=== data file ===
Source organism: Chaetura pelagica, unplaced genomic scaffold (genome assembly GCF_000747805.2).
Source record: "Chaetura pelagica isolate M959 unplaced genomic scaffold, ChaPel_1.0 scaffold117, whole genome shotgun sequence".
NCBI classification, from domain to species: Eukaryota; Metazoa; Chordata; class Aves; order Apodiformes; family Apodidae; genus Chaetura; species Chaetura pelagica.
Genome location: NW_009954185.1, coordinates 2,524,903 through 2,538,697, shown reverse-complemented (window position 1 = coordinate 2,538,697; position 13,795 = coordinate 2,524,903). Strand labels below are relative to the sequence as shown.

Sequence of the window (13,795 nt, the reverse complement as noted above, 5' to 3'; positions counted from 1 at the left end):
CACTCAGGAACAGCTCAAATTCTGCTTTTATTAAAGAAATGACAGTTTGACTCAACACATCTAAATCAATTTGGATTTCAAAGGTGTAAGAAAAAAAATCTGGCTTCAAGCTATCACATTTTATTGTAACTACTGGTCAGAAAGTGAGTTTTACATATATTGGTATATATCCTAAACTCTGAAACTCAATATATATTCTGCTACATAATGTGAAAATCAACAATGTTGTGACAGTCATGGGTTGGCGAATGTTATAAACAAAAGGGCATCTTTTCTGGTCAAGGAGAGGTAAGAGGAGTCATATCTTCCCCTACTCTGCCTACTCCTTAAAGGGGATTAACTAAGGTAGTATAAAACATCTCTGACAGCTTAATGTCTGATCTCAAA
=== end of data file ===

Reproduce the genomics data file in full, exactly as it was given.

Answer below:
Source organism: Chaetura pelagica, unplaced genomic scaffold (genome assembly GCF_000747805.2).
Source record: "Chaetura pelagica isolate M959 unplaced genomic scaffold, ChaPel_1.0 scaffold117, whole genome shotgun sequence".
NCBI classification, from domain to species: Eukaryota; Metazoa; Chordata; class Aves; order Apodiformes; family Apodidae; genus Chaetura; species Chaetura pelagica.
Genome location: NW_009954185.1, coordinates 2,524,903 through 2,538,697, shown reverse-complemented (window position 1 = coordinate 2,538,697; position 13,795 = coordinate 2,524,903). Strand labels below are relative to the sequence as shown.

Sequence of the window (13,795 nt, the reverse complement as noted above, 5' to 3'; positions counted from 1 at the left end):
CACTCAGGAACAGCTCAAATTCTGCTTTTATTAAAGAAATGACAGTTTGACTCAACACATCTAAATCAATTTGGATTTCAAAGGTGTAAGAAAAAAAATCTGGCTTCAAGCTATCACATTTTATTGTAACTACTGGTCAGAAAGTGAGTTTTACATATATTGGTATATATCCTAAACTCTGAAACTCAATATATATTCTGCTACATAATGTGAAAATCAACAATGTTGTGACAGTCATGGGTTGGCGAATGTTATAAACAAAAGGGCATCTTTTCTGGTCAAGGAGAGGTAAGAGGAGTCATATCTTCCCCTACTCTGCCTACTCCTTAAAGGGGATTAACTAAGGTAGTATAAAACATCTCTGACAGCTTAATGTCTGATCTCAAA